Another aspect that baffles me is that how the 'disorganized' crowd synchronize themselves into the organized dancing movements at live concerts [see video:Lamb of God-Walk with me in hell; warning: explicit lyrics]. This might throw some light on herd behavior as well. This pattern of dancing is quite different from the "Mexican wave" that is observed especially in Football matches [see video]. In the latter case, the crowd performs the act consciously with inputs supposedly coming from the cerebral cortex, and the crowd is well organized. This behavior is also seen in honey bees as a means of communication, in their own language. And language of any kind is considered a higher function. In contrast, in the former case, the activity is more likely be originating from a lower CNS area, such as the locomotor pattern generator at the spinal cord level, (with assisted inputs from a higher region in the brain, perhaps) which appears more like a 'reflex' phenomenon than a well coordinated effort.
Then the faint and whispered insinuations seems to imprint a 'suggestion' in our psyche [see video, and watch out for the words "it's only getting worse": Lamb of God]. After all, music is about perception per se and not the mere analysis of mechanical vibrations. There are also cases of suicides arising out of the 'subliminal messages' contained within the lyrics, although they remain yet to be confirmed.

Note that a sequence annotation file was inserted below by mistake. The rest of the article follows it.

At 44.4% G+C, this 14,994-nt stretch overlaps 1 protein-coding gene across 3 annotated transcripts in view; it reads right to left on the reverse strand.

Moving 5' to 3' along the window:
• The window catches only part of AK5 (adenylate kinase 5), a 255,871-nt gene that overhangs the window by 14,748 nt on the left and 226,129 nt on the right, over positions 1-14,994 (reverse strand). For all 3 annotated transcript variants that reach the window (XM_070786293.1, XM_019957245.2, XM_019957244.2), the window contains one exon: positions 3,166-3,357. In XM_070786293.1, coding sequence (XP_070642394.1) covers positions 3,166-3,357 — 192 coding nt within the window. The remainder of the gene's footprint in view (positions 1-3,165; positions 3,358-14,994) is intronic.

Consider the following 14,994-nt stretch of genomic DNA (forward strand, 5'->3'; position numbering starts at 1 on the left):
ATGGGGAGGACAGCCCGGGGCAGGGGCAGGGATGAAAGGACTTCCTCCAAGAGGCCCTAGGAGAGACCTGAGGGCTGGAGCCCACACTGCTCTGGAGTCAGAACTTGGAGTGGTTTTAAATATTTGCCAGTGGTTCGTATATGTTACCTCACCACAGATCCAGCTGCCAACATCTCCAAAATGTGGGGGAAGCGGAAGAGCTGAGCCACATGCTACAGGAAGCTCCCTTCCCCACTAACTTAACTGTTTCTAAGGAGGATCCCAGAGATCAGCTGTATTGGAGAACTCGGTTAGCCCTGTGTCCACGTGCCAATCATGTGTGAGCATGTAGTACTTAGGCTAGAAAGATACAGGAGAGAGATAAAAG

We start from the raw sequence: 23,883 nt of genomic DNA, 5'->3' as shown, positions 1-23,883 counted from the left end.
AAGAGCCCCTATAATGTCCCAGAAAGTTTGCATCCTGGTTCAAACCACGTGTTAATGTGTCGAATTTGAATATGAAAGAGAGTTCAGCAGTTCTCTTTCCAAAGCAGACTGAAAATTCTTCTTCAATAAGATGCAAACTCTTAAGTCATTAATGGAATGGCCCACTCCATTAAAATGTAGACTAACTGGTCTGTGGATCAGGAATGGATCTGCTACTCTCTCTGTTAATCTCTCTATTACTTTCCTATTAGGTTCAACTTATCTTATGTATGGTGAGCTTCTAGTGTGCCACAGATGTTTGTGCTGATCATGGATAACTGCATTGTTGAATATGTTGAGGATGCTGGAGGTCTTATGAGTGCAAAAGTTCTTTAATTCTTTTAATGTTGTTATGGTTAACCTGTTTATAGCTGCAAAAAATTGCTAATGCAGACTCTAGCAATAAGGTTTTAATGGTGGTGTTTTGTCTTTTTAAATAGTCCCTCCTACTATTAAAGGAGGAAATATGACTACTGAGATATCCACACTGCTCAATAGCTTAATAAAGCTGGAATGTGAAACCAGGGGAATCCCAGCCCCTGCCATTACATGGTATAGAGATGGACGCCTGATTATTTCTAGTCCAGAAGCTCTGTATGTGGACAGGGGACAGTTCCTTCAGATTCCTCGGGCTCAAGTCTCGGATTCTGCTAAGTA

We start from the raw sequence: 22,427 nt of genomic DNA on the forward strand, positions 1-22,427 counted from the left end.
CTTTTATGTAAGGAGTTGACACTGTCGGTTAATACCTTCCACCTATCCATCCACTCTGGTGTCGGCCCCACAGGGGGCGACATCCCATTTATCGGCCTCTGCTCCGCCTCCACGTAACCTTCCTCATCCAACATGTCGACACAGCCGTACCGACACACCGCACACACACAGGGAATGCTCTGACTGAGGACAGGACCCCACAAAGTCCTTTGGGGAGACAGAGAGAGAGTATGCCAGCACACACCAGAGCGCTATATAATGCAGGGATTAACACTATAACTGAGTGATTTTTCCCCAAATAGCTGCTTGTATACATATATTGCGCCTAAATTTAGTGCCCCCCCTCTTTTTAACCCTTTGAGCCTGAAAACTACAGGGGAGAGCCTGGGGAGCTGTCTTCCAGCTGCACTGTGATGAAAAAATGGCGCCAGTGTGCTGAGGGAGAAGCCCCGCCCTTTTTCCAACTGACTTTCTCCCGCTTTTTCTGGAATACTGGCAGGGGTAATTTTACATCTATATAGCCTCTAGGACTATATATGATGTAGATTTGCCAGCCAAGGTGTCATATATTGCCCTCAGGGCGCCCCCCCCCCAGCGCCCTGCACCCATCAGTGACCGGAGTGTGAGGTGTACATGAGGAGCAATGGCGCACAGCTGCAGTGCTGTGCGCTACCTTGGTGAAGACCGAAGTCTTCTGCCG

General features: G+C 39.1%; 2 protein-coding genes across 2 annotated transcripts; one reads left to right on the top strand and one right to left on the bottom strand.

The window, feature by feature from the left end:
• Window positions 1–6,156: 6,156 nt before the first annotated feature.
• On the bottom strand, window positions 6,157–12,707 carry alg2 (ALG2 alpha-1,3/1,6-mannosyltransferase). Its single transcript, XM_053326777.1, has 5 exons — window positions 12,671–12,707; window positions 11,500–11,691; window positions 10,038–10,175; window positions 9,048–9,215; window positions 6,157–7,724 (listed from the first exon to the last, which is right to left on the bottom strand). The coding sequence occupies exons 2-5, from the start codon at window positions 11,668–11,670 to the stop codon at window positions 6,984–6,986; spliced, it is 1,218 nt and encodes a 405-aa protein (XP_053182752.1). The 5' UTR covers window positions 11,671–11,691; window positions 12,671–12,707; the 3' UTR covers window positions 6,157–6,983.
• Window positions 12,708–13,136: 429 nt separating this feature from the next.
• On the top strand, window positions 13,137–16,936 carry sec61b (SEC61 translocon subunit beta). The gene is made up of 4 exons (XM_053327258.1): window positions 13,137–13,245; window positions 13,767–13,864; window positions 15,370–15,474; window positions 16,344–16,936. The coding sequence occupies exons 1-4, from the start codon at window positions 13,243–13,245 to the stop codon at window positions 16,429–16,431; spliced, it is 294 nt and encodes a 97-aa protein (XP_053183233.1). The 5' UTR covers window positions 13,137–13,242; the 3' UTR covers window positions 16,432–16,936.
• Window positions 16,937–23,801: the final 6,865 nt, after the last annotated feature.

Some interesting questions keep popping up. Why is the representation from black people into this genre of music so poor, despite many of them staying in the US or UK for generations? I hope you won't marginalize me alongside James Watson or Shockely, if I were to suggest that a genetic cause was more likely than an epigenetic one, because I feel that the latter would wear out with passage of time. A notable exception to this is the great vocalist Howard Jones of Killswitch Engage, who is black. Some women are also in the metal arena as well, including Lena of "Infected rain" and Leaves' Eyes' Liv Kristine, encroaching on this so called "masculine" bastion.
Some noteworthy words that convey their meaning in the way/effect they are pronounced, need mentioning. Judas Priest's "But there's always someone trying to put it down" gives you the 'Doppler'y feeling of 'down', Similarly, Dio's "You can be invisible" hammers deep inside your psychology to emphasize this invisiblity, Some music videos like this one by Metallica, which portrays a wonderfully inspired sci-fi theme is well worth watching too [Video:Metallica All Nightmare Long]. Heavy metal would be nowhere without the advancement in electronics technology and the guitar riffs.
That metal mania has carved its niche in the general populace can be exemplified by the ghastly terrorist attack in the Bataclan concert hall in Paris.
We can only pray "Heal the world, make it a better place, for you and for me and the entire human race." as Michael Jackson said.
Jesse L. Silverberg, Matthew Bierbaum, James P. Sethna, & Itai Cohen (2013). Collective Motion of Moshers at Heavy Metal Concerts 10.1103/PhysRevLett.110.228701 arXiv: 1302.1886v1
Last modified: Dec 03, 2015